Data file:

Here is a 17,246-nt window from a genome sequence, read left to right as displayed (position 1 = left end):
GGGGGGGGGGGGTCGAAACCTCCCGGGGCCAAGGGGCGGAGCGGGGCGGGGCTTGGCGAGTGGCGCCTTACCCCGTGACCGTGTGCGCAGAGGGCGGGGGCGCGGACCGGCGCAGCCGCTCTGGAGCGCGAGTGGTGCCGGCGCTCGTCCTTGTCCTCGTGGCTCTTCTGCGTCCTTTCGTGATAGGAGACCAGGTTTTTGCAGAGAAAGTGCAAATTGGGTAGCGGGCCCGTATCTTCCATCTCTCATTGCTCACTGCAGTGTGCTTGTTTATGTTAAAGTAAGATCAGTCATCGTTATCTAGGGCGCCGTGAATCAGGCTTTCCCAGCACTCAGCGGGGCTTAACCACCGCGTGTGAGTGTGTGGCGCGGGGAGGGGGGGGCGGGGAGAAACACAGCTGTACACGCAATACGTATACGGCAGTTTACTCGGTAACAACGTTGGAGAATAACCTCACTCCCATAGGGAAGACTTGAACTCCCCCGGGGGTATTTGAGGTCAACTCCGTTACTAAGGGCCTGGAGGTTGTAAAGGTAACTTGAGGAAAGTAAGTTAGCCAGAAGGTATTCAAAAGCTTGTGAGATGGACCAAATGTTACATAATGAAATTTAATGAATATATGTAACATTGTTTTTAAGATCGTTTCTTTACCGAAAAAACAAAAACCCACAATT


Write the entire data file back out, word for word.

Here is a 17,246-nt window from a genome sequence, read left to right as displayed (position 1 = left end):
GGGGGGGGGGGGTCGAAACCTCCCGGGGCCAAGGGGCGGAGCGGGGCGGGGCTTGGCGAGTGGCGCCTTACCCCGTGACCGTGTGCGCAGAGGGCGGGGGCGCGGACCGGCGCAGCCGCTCTGGAGCGCGAGTGGTGCCGGCGCTCGTCCTTGTCCTCGTGGCTCTTCTGCGTCCTTTCGTGATAGGAGACCAGGTTTTTGCAGAGAAAGTGCAAATTGGGTAGCGGGCCCGTATCTTCCATCTCTCATTGCTCACTGCAGTGTGCTTGTTTATGTTAAAGTAAGATCAGTCATCGTTATCTAGGGCGCCGTGAATCAGGCTTTCCCAGCACTCAGCGGGGCTTAACCACCGCGTGTGAGTGTGTGGCGCGGGGAGGGGGGGGCGGGGAGAAACACAGCTGTACACGCAATACGTATACGGCAGTTTACTCGGTAACAACGTTGGAGAATAACCTCACTCCCATAGGGAAGACTTGAACTCCCCCGGGGGTATTTGAGGTCAACTCCGTTACTAAGGGCCTGGAGGTTGTAAAGGTAACTTGAGGAAAGTAAGTTAGCCAGAAGGTATTCAAAAGCTTGTGAGATGGACCAAATGTTACATAATGAAATTTAATGAATATATGTAACATTGTTTTTAAGATCGTTTCTTTACCGAAAAAACAAAAACCCACAATT